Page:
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Echinochloa utilis Ohwi & Yabuno
Echinochloa esculenta, the Japanese barnyard millet or Japanese millet, is a species of Echinochloa that is cultivated on a small scale in India, Japan, China, and Korea, both as a food and for animal fodder. It is grown in areas where the land is unsuitable or the climate too cool for paddy rice cultivation. However, the development of rice varieties that can withstand cold has led to a sharp decline in the cultivation of Japanese barnyard millet, in favor of rice. The earliest records of the domesticated form date to 2000 BC from the Jōmon period of Japan.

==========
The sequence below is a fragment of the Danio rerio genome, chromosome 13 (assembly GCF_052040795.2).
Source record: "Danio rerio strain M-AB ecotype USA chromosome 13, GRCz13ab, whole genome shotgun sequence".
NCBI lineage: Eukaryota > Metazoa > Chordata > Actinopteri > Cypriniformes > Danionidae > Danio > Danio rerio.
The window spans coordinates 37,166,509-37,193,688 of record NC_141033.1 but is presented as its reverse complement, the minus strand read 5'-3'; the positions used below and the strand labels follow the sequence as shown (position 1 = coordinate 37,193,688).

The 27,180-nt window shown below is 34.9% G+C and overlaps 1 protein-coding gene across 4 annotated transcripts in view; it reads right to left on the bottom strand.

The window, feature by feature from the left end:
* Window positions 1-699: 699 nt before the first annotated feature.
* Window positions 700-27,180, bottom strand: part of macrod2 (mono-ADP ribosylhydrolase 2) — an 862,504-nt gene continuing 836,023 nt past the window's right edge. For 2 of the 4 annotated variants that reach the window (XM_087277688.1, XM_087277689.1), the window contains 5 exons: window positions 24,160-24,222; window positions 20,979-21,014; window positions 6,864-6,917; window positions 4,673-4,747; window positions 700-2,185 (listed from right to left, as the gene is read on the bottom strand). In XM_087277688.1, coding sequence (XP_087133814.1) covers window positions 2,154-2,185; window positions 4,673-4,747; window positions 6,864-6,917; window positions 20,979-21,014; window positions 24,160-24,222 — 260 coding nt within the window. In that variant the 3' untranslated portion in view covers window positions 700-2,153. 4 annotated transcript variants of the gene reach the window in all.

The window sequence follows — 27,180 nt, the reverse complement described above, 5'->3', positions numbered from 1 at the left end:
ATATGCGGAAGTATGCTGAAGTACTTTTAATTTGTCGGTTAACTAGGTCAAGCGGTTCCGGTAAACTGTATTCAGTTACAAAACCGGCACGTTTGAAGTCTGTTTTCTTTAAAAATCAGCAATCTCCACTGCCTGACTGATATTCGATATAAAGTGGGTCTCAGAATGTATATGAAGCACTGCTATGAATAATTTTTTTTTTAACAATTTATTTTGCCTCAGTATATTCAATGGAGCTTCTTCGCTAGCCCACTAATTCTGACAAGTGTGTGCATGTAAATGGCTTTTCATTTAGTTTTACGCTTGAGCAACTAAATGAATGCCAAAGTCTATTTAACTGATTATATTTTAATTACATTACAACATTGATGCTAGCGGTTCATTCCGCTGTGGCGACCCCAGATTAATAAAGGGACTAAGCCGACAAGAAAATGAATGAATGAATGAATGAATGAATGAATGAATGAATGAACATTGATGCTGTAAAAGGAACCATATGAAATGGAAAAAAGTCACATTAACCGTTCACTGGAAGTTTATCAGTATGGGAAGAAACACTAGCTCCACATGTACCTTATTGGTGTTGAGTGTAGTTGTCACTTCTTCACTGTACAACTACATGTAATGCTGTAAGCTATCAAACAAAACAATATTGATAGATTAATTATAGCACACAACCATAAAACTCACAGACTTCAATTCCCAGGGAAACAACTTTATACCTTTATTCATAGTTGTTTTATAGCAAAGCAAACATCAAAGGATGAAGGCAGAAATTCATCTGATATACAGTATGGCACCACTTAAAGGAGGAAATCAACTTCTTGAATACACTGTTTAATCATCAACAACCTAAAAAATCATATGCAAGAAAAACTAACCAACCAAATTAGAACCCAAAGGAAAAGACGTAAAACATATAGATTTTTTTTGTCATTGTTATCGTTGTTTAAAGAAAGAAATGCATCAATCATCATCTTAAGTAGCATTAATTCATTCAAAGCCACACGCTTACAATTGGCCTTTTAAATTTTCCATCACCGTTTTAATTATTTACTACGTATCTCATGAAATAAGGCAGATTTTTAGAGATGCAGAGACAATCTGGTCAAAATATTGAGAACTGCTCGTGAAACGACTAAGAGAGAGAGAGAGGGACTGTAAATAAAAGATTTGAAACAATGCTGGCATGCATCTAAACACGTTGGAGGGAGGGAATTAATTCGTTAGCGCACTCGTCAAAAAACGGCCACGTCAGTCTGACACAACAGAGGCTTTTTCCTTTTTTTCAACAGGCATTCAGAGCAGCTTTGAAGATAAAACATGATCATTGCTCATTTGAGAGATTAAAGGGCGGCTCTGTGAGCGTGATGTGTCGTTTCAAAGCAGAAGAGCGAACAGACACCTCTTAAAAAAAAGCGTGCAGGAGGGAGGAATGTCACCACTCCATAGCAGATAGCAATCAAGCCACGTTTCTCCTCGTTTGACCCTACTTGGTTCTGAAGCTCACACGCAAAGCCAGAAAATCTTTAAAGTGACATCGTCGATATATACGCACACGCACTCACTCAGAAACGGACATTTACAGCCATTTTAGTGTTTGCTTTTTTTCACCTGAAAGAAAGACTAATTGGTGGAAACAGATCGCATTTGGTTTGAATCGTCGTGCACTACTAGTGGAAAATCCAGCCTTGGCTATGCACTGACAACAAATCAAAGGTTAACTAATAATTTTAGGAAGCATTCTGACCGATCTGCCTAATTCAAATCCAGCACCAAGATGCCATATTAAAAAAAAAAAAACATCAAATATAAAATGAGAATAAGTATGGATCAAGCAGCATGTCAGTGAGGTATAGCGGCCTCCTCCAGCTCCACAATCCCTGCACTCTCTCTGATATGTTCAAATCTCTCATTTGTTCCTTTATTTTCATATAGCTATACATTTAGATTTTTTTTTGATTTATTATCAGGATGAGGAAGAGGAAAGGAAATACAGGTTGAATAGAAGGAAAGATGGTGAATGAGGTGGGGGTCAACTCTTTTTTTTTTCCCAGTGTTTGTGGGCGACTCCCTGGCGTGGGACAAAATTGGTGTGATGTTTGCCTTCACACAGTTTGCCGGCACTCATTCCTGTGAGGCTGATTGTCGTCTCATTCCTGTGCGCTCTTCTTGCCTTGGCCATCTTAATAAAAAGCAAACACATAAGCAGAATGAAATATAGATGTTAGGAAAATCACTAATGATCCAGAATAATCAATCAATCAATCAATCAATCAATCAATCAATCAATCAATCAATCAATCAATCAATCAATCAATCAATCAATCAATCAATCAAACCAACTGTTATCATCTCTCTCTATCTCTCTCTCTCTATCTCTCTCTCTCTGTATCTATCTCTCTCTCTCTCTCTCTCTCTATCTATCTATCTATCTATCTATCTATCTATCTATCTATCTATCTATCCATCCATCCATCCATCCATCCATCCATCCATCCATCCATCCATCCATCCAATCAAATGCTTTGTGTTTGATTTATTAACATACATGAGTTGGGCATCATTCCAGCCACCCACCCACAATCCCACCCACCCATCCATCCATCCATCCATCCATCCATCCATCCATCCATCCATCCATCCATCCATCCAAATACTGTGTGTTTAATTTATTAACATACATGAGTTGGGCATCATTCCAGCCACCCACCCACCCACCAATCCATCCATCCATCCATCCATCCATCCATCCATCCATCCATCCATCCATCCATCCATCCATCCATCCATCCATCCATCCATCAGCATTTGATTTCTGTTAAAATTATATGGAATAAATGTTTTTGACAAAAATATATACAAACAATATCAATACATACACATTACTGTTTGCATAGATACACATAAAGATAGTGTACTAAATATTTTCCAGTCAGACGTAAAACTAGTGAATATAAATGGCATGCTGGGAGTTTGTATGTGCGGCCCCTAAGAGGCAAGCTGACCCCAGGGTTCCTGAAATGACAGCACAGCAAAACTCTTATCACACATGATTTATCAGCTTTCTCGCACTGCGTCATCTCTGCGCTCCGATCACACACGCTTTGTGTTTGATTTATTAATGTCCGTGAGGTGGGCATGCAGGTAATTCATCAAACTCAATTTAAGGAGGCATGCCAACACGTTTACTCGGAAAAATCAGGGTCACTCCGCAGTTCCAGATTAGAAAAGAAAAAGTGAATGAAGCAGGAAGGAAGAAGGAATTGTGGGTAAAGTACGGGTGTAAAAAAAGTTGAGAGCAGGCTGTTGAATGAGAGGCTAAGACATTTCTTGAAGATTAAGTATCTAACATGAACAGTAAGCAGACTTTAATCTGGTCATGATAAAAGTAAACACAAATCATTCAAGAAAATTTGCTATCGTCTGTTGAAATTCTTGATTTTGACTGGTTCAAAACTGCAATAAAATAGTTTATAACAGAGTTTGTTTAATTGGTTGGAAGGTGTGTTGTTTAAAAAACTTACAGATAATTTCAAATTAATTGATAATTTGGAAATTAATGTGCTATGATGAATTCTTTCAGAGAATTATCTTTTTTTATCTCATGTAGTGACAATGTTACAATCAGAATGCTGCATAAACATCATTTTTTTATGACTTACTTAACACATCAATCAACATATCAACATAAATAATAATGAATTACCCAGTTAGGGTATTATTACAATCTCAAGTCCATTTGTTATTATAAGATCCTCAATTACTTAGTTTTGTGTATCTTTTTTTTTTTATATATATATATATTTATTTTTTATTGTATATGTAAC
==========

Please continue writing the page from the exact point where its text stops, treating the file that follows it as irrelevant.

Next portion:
Esculenta means ‘fit to eat’, ‘edible [by humans]’, or ‘full of food'.
- Hilu, Khidir W. (1994). "Evidence from RAPD markers in the evolution of Echinochloa millets (Poaceae)". Plant Systematics and Evolution. 189 (3): 247–257. doi:10.1007/BF00939730.
- Gledhill, David (2008). "The Names of Plants". Cambridge University Press. ISBN 9780521866453 (hardback), ISBN 9780521685535 (paperback). p 149, 158
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